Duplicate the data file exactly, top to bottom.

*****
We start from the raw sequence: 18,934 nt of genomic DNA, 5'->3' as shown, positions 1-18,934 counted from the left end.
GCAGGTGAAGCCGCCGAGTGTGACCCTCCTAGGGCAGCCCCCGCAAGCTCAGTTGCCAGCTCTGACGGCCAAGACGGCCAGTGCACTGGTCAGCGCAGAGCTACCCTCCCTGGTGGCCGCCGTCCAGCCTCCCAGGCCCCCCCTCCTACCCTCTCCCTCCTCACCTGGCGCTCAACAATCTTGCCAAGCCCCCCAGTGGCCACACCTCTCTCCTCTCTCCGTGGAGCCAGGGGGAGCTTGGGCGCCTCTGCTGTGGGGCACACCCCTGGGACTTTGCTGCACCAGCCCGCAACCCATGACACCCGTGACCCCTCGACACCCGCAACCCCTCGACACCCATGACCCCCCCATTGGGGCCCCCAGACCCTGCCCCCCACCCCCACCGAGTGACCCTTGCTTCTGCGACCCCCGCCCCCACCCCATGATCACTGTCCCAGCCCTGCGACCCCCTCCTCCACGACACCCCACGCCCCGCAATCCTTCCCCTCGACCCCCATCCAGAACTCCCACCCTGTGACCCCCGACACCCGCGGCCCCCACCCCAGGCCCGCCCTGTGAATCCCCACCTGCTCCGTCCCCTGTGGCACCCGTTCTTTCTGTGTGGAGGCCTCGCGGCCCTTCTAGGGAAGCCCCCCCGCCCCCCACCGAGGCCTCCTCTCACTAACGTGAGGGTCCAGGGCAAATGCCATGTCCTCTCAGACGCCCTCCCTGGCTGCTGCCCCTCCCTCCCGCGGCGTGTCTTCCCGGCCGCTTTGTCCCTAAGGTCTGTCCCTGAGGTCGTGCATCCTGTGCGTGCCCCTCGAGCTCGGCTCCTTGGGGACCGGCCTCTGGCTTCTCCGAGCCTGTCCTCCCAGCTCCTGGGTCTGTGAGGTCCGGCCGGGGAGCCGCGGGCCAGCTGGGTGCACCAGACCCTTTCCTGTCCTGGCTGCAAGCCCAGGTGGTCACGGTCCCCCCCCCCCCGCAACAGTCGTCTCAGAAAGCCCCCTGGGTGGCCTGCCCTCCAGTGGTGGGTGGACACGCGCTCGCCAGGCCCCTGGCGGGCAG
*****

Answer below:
We start from the raw sequence: 18,934 nt of genomic DNA, 5'->3' as shown, positions 1-18,934 counted from the left end.
GCAGGTGAAGCCGCCGAGTGTGACCCTCCTAGGGCAGCCCCCGCAAGCTCAGTTGCCAGCTCTGACGGCCAAGACGGCCAGTGCACTGGTCAGCGCAGAGCTACCCTCCCTGGTGGCCGCCGTCCAGCCTCCCAGGCCCCCCCTCCTACCCTCTCCCTCCTCACCTGGCGCTCAACAATCTTGCCAAGCCCCCCAGTGGCCACACCTCTCTCCTCTCTCCGTGGAGCCAGGGGGAGCTTGGGCGCCTCTGCTGTGGGGCACACCCCTGGGACTTTGCTGCACCAGCCCGCAACCCATGACACCCGTGACCCCTCGACACCCGCAACCCCTCGACACCCATGACCCCCCCATTGGGGCCCCCAGACCCTGCCCCCCACCCCCACCGAGTGACCCTTGCTTCTGCGACCCCCGCCCCCACCCCATGATCACTGTCCCAGCCCTGCGACCCCCTCCTCCACGACACCCCACGCCCCGCAATCCTTCCCCTCGACCCCCATCCAGAACTCCCACCCTGTGACCCCCGACACCCGCGGCCCCCACCCCAGGCCCGCCCTGTGAATCCCCACCTGCTCCGTCCCCTGTGGCACCCGTTCTTTCTGTGTGGAGGCCTCGCGGCCCTTCTAGGGAAGCCCCCCCGCCCCCCACCGAGGCCTCCTCTCACTAACGTGAGGGTCCAGGGCAAATGCCATGTCCTCTCAGACGCCCTCCCTGGCTGCTGCCCCTCCCTCCCGCGGCGTGTCTTCCCGGCCGCTTTGTCCCTAAGGTCTGTCCCTGAGGTCGTGCATCCTGTGCGTGCCCCTCGAGCTCGGCTCCTTGGGGACCGGCCTCTGGCTTCTCCGAGCCTGTCCTCCCAGCTCCTGGGTCTGTGAGGTCCGGCCGGGGAGCCGCGGGCCAGCTGGGTGCACCAGACCCTTTCCTGTCCTGGCTGCAAGCCCAGGTGGTCACGGTCCCCCCCCCCCCGCAACAGTCGTCTCAGAAAGCCCCCTGGGTGGCCTGCCCTCCAGTGGTGGGTGGACACGCGCTCGCCAGGCCCCTGGCGGGCAG